The voices of the characters are completely unique.  When I read the first-person account of Ginger, I was immediately reminded of the kind of choppy speaking style that is featured in movies set during the…

The Travelers by Chris Pavone: A Review


The Nearness of You by Amanda Eyre Ward: A Review

The Nearness of You is a novel that asks the question, "What makes one a mother?"  Suzette's marriage to Hyland is turned upside down when he springs it on her that he wants to have a child after they agreed for years that they would not have them.  Suzette is still healing from the memories of her mother's mental illness and does not want to pass the genes along to a child.  Suzette agrees to allow Hyland to have a child with a surrogate, Dorrie.  Once Dorrie becomes pregnant with Hyland and Suzette's child, she disappears.While Suzette was not completely on board with the idea in the first place, she searches desperately for the child.

When I read the synopsis for this book, I believed that it had great potential.Surrogacy, as a topic for a novel, is very current issue.The book read very quickly; maybe too quickly.The story felt rushed and did not leave enough time for the characters to develop and for any kind of suspense to build.This would have been one stor…

Behind Her Eyes by Sarah Pinborough: A Review

Behind Her Eyes is a really hard book to review because it is difficult to say why I liked the book and compare it to other stories without including spoilers.  It is a thriller novel that has all of the twists and turns of a mystery novel with some creepiness thrown in, for good measure.  Louise is a bored single-mother to grade-school-aged Adam when she finds out that she has met her new boss previously when she kisses him in a bar.  Louise meets David's wife, Adele, and begins a friendship with the lonely housewife.  Soon, Louise is sharing David with Adele while acting as Adele's best friend.  When David and Adele's marriage does not seem to be all it's cracked up to be, Louise wonders about the couple's backstory and begins to investigate on her own.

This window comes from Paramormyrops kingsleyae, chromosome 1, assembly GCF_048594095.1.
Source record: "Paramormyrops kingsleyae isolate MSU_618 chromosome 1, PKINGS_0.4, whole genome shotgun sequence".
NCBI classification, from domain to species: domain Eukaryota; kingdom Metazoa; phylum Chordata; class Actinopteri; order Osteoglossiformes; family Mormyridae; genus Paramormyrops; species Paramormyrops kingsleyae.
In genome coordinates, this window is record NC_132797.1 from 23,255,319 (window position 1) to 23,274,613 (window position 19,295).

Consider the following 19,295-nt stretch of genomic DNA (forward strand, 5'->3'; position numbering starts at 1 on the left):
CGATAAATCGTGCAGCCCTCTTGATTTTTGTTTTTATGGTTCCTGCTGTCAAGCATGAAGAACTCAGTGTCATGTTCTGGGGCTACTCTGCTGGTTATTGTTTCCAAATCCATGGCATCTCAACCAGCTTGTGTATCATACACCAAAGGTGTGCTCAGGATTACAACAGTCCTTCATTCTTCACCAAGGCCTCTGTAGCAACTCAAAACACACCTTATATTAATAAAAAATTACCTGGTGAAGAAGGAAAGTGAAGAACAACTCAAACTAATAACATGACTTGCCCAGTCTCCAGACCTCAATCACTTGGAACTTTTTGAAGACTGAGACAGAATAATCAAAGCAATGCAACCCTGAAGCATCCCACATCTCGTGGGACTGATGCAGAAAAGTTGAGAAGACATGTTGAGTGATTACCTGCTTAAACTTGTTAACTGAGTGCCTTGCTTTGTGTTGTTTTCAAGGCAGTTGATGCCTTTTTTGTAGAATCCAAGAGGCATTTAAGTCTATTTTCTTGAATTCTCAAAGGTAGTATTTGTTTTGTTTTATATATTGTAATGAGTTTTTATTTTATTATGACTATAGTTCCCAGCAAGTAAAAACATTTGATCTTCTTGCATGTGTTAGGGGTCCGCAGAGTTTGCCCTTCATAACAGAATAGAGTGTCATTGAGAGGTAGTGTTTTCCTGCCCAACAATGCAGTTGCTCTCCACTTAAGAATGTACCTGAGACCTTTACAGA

Behind Her Eyes is told from the perspective of a few different characters.  The characters were very interesting and were very complex but all of the characters seemed to speak in the same voice.  Perhaps I am b…

The Mother's Promise by Sally Hepworth: A Review

Alice is mother to Zoe, a teenager with severe social anxiety disorder.  Being Zoe's only source of support and comfort, Alice has spent much of her time with Zoe and her home health care clients.  In addition, Alice's parents are deceased, her brother is an alcoholic and Zoe's father is not in the picture.  This has left Alice with no support system and no prospects of caring for Zoe when Alice is diagnosed with stage three ovarian cancer.  Alice must form new friendships in order to find a suitable support system for Zoe in case she doesn't survive her illness.

Hepworth's writing is so fluid and easy to read.  It makes for a very fast reading book despite the uncomfortable topic.  I loved all of the characters but I especially loved Zoe.  Hepworth was able to describe the feelings of social anxiety disorder exactly without making the reader feel as if everyone with social anxiety disorder will have the same symptoms as Zoe.  The love between Alice and Zoe makes …

Born a Crime by Trevor Noah: A Review